World Health Organization Declares Diesel Fumes Cause Cancer

You might think your exposure to the fumes is limited, but that would be wishful thinking.
Exhaust from diesel engines poses significant health risks. (Matt Cardy/Getty)
Jun 12, 2012
A former Gourmet staffer, Lawrence enjoys writing about design, food, travel, and lots of other stuff.

During the 1970s, diesel cars saw a sudden surge in popularity and sales due to the OPEC oil embargo. People thought maybe they’d found the answer to their gas-guzzling vehicles. But the trend never really caught on once the oil crisis eased—and it appears that was a good thing.

The International Agency for Research on Cancer, which is part of the World Health Organization, declared yesterday that diesel fumes cause lung cancer “and experts said they were more carcinogenic than secondhand cigarette smoke . . . It is particularly relevant to poor countries, where trucks, generators, and farm and factory machinery routinely belch clouds of sooty smoke and fill the air with sulfurous particulates,” reports The New York Times.

The newspaper went on to note that the W.H.O also said that diesel exhaust was a possible cause of bladder cancer and that it ”now shares the W.H.O.’s Group 1 carcinogen status with smoking, asbestos, ultraviolet radiation, alcohol and other elements that pose cancer risks.”

While minimal exposure is not likely harmful, Medill Reports observed that “those who work as truck drivers, bridge and tunnel workers, mine workers, farm workers, forklift drivers, railroad and dock workers, construction workers and garage workers may be at risk of developing significant health problems.”

If you’re sitting there thinking, “Well, I don’t work in any of those industries,” don’t get comfortable just yet.

The Office of Environmental Health Hazard Assessment explains that, “Diesel fuel is widely used throughout our society. It powers the trucks that deliver products to our communities, the buses that carry us to school and work, the agricultural equipment that plants and harvests our food, and the backup generators that can provide electricity during emergencies . . . Diesel engines have historically been more versatile and cheaper to run than gasoline engines or other sources of power. Unfortunately, the exhaust from these engines contains substances that can pose a risk to human health.” And that observation proceeded the W.H.O report.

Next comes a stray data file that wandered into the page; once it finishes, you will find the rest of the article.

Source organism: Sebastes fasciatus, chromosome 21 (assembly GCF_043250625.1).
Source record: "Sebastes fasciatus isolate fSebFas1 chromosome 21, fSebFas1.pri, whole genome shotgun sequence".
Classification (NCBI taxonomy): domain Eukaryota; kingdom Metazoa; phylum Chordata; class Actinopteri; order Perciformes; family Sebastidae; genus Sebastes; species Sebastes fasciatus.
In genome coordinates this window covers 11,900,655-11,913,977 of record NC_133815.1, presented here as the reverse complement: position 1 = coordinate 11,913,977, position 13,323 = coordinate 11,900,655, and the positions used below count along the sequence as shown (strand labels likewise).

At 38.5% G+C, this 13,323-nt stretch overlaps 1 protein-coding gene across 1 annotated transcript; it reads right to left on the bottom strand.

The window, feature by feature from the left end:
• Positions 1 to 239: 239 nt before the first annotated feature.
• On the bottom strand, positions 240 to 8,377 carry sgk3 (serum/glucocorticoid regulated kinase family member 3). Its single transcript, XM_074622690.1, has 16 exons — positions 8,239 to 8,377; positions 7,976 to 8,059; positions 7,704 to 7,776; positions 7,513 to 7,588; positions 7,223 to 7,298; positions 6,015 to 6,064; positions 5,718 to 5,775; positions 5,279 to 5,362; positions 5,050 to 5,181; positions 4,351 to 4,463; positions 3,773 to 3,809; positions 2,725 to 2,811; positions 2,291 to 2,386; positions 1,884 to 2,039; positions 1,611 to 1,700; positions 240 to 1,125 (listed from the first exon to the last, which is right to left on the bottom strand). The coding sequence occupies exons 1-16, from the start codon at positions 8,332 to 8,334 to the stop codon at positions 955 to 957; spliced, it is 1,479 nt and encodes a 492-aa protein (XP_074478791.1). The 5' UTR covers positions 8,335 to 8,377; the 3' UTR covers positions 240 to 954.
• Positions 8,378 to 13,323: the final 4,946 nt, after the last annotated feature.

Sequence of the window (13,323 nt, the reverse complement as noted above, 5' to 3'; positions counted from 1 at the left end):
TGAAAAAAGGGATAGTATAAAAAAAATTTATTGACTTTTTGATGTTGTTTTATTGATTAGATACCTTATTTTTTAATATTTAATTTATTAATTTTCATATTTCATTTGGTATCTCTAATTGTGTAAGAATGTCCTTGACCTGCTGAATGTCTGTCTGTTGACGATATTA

In fact, the warnings about diesel fuel have been percolating for years. According to the Los Angeles Times, “The California Air Resources Board came to the same conclusion in 1998, finding that particulates associated with diesel emissions from trains, trucks, tractors and construction equipment pose a hazard to public health. That decision was met with an outcry from fuel producers and other industry groups who argued that regulating diesel emissions would cripple California’s economy.”

The Times goes on to quote John Froines, a professor of public health at UCLA, who said the announcement will be difficult to refute because the International Agency for Research on Cancer is known to be conservative. “The implications of this decision are immense,” he said. “That agency is the most prestigious scientific organization in the world” . . . “What happens next?” Froines speculated. “In the United States, one would hope that the Environmental Protection Agency would adopt the same stance, and that other states would follow IARC’s lead.”

Yes, one can hope.

Are you concerned about exposure to diesel fuel in your community?

Lawrence Karol is a freelance writer and editor who lives in New York City in a mid-century-modern-inspired apartment with his dog, Mike. He is a former Gourmet editor, who enjoys writing about design, food, and lots of other stuff. @WriteEditDream | Email Lawrence

Show Comments ()

More on TakePart

John Besh: Why I Take Part in Rebuilding New Orleans